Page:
13

In the end Mark Watney played by Matt Damon escapes in a space shuttle (don't know what it is called). I have watched the movie only didn't read the book, I have some doubts

  1. From where did the space shuttle appear?
  2. Why it has only small energy so that he can't reach the crew?

Any help on these will be appreciated.

26

Watney was on the Ares III mission. Missions up to Ares V were in the works, and equipment such as the MAV (Mars Ascent Vehicle) were already in place on Mars, waiting for these missions to arrive. The amount of equipment necessary for each mission was split into separate launches to reduce the individual payloads.

Shortly after Watney discovers he's stranded he mentions the Ares IV MAV is already on-planet, though it is far away - much further away than the buggy can take him. Needing to reach the Ares IV mission site (where the Ares IV MAV is already) is what prompts him to start retrofitting the buggy for longer journeys.

The MAV is an ascent vehicle, only designed to get its occupants into Mars orbit, and not much else. The Hermes should have been in Martian orbit when the Ares IV MAV launched, and the MAV would have no trouble reaching the ship.

However to rescue Watney the Hermes' return trajectory involved a slingshot around Mars, intentionally avoiding entering orbit so they'd be able to return home. This meant the Hermes was going significantly faster than the speed the MAV was designed to intercept at. In order for the MAV to gain enough velocity, its weight had to be reduced.

This is all explained in-movie (though some of it's easy to miss), see it again and you'll catch all these details.


A previous answer had several inaccuracies that are also worth clarifying:

  • The MAV was not "designed to reach Mars", its sole purpose (hence the name) is to get the crew off Mars. It was delivered to Mars as part of a larger payload.
  • The crew does not leave in the same ship they arrive in; they leave in the MAV, which is already on-planet.
  • The Chinese rocket is not used as a booster to propel the Hermes. It contains necessary supplies to sustain Watney (and the crew of the Hermes). The Hermes is able to return to Mars via a gravity slingshot.
  • 1
    The fact that the Hermes is on a trajectory to flyby Mars instead of entering orbit does not affect the altitude. It is possible for it to perform a flyby with a very low altitude. It does affect the velocity though. Since it is not going to slow down to meet the MAV the MAV must go faster than orbital speed (which it was designed for) to meet up with it. – Austin Oct 5 '15 at 18:06
  • @Austin good point, thanks. Corrected. – dimo414 Oct 5 '15 at 18:18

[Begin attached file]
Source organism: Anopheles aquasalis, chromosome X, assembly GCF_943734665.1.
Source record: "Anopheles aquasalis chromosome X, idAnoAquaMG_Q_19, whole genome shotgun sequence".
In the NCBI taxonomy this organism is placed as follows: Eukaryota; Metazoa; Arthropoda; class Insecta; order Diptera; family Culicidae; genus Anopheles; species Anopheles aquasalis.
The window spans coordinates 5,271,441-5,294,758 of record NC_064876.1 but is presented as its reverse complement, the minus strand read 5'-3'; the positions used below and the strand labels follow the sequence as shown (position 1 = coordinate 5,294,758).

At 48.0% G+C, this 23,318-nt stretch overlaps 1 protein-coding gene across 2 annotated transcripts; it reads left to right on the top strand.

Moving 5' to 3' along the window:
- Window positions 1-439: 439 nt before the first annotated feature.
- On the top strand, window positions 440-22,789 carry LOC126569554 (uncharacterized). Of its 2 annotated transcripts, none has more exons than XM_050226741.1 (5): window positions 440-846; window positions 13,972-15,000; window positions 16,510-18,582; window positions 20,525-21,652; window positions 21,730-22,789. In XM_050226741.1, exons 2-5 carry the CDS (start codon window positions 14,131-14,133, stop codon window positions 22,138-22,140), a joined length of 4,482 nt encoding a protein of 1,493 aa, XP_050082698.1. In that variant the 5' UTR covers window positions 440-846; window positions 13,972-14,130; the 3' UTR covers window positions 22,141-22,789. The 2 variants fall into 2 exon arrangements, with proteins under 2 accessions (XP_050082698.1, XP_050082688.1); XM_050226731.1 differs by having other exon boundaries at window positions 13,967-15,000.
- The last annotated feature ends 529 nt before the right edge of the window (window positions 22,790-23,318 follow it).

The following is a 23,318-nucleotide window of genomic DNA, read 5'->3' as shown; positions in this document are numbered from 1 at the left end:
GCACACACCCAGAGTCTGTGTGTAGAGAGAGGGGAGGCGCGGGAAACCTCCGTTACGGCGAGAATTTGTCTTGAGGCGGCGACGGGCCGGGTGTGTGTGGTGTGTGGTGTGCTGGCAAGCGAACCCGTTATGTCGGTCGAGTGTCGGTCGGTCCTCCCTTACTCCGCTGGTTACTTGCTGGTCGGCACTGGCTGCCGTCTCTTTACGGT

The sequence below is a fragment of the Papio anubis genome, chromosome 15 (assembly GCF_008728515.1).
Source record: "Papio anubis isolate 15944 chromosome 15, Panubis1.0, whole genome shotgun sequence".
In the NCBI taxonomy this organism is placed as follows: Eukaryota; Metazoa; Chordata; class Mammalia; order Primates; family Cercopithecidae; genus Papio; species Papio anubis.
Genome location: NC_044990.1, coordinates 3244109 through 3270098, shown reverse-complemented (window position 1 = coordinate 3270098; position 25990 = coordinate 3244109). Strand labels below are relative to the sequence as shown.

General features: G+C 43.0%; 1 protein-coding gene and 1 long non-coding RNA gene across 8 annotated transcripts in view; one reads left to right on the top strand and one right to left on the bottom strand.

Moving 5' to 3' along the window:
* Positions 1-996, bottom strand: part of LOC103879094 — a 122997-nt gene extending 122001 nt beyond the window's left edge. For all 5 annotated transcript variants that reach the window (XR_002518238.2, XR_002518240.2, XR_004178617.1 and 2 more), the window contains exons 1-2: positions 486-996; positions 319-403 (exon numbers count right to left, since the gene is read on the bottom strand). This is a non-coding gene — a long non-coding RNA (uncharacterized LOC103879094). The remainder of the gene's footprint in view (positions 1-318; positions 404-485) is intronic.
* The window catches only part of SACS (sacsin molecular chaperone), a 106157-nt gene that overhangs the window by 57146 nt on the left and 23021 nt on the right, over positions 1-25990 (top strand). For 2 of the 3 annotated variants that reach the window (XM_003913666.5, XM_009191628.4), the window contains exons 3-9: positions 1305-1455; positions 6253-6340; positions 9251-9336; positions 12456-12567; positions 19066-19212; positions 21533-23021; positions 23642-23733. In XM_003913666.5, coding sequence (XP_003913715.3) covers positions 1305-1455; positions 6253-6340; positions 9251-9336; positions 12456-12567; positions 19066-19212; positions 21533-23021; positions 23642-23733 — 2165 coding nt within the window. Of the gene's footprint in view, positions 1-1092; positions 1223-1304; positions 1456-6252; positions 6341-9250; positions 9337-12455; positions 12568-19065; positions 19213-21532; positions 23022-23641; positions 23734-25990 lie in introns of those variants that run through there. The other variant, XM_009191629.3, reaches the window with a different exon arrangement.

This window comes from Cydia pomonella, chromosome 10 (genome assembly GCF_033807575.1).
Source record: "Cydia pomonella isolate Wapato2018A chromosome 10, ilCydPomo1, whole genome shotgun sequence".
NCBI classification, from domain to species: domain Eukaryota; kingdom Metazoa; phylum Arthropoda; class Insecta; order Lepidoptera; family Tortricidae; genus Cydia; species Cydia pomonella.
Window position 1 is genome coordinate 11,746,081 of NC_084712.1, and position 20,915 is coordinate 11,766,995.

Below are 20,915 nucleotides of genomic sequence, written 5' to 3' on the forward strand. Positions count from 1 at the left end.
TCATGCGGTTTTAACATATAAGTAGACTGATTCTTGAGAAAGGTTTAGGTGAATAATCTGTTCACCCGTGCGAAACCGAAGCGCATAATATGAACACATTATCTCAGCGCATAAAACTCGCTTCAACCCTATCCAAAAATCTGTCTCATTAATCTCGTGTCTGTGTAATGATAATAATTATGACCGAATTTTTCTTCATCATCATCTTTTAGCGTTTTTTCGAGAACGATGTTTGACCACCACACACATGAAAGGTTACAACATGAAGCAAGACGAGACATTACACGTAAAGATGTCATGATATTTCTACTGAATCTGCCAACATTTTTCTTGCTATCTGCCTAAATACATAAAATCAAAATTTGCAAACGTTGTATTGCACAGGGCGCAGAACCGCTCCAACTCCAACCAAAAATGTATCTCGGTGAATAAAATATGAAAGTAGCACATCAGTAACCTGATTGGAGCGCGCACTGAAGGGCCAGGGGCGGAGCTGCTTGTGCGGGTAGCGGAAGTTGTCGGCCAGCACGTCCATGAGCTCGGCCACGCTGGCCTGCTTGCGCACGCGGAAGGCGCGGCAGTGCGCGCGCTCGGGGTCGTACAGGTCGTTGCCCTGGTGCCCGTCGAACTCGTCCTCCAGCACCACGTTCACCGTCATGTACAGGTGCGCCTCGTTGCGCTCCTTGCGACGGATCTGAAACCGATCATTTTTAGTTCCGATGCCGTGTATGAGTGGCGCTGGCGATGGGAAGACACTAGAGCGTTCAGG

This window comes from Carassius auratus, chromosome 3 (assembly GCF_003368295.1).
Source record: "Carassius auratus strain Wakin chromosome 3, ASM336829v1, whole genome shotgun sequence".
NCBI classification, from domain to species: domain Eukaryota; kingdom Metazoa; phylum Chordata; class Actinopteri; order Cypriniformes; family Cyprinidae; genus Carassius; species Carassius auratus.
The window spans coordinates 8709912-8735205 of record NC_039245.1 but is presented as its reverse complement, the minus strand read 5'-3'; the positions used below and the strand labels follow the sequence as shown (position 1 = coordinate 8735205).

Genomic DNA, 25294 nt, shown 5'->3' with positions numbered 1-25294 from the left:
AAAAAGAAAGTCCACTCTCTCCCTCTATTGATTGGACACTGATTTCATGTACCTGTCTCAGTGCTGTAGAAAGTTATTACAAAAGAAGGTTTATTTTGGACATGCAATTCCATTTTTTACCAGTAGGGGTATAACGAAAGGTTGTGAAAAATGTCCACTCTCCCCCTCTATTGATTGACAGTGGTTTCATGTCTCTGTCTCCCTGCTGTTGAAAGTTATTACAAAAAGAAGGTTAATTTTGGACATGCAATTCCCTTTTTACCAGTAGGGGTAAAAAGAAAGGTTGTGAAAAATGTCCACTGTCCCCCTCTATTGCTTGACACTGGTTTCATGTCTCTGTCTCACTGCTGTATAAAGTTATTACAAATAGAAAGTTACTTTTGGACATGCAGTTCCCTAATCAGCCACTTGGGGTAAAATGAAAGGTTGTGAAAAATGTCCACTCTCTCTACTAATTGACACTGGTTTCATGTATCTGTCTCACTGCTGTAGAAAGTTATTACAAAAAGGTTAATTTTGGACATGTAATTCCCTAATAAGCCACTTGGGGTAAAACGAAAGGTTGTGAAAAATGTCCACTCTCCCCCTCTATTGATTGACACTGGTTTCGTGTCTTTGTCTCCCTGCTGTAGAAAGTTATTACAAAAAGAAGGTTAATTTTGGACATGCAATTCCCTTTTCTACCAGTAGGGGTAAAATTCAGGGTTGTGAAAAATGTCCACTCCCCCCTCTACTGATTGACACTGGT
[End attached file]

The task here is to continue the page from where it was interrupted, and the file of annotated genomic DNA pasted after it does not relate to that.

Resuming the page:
• 1
    The book explains that the MAV for subsequent missions (Ares 4) is landed by the current mission (Ares 3) years in advance so it can process Mars' thin atmosphere into fuel. – Coomie Oct 6 '15 at 2:55
  • @dimo414 : Great answer. Thanks for correcting the facts. – Ankit Oct 6 '15 at 6:10
  • 1
    @dimo414 that ship is called the Hermes. The Hermes was built for the Ares programme. Not a specific Ares mission. – Aron Oct 8 '15 at 2:20
2

Ankit is close. And maybe I'm not quite reading it correctly, but here is what I understand:

  • As Ankit stated, this rocket was 'shipped' to mars ahead of time for a future mission.
  • This rocket didn't deliver materials. Rather, it's the rocket that takes the crew off of mars into Mars' orbit when they finish their mission. This is the same type of rocket the crew escaped from Mars with in the first part of the film.
  • The reason it didn't have enough energy to reach the crew was that the crew couldn't get their ship into Mars' orbit. So they had to lighten the launcher as much as they could so they could get it as high as possible to intersect with the crew that was sling-shotting around Mars.
  • Yeah second point is quite right. I misunderstood it. I vague remembered a dialogue from Watney which led to me believe that it had supplies. – Ankit Oct 6 '15 at 6:09
1

The MAV could never have rendezvoused with Hermes at a 5 m/s relative velocity. Hermes was in a hyperbolic orbit around Mars, meaning it was at escape velocity the entire time -- why it was called a flyby. Watney's MAV could only put him into low Mars orbit, made slightly higher by stripping down the MAV. The physics problem is that at any orbital height, escape velocity is always 1.4 times orbital velocity.

If Hermes flew past Mars at 600 km altitude it would be traveling at least 1.4 times as fast as the MAV at that height, since the MAV could not achieve escape velocity. In orbit, speed translates into orbital height. Remember, he had no power after the initial thrust; he was totally in a ballistic orbit. At any altitude in in Hermes' hyperbolic orbit he could reach, he would be traveling much slower than Hermes, and any speed of Hermes he could match, he would be much lower.

You must log in to answer this question.

protected by Community Mar 27 '16 at 12:15

Thank you for your interest in this question. Because it has attracted low-quality or spam answers that had to be removed, posting an answer now requires 10 reputation on this site (the association bonus does not count).

Would you like to answer one of these unanswered questions instead?

Not the answer you're looking for? Browse other questions tagged .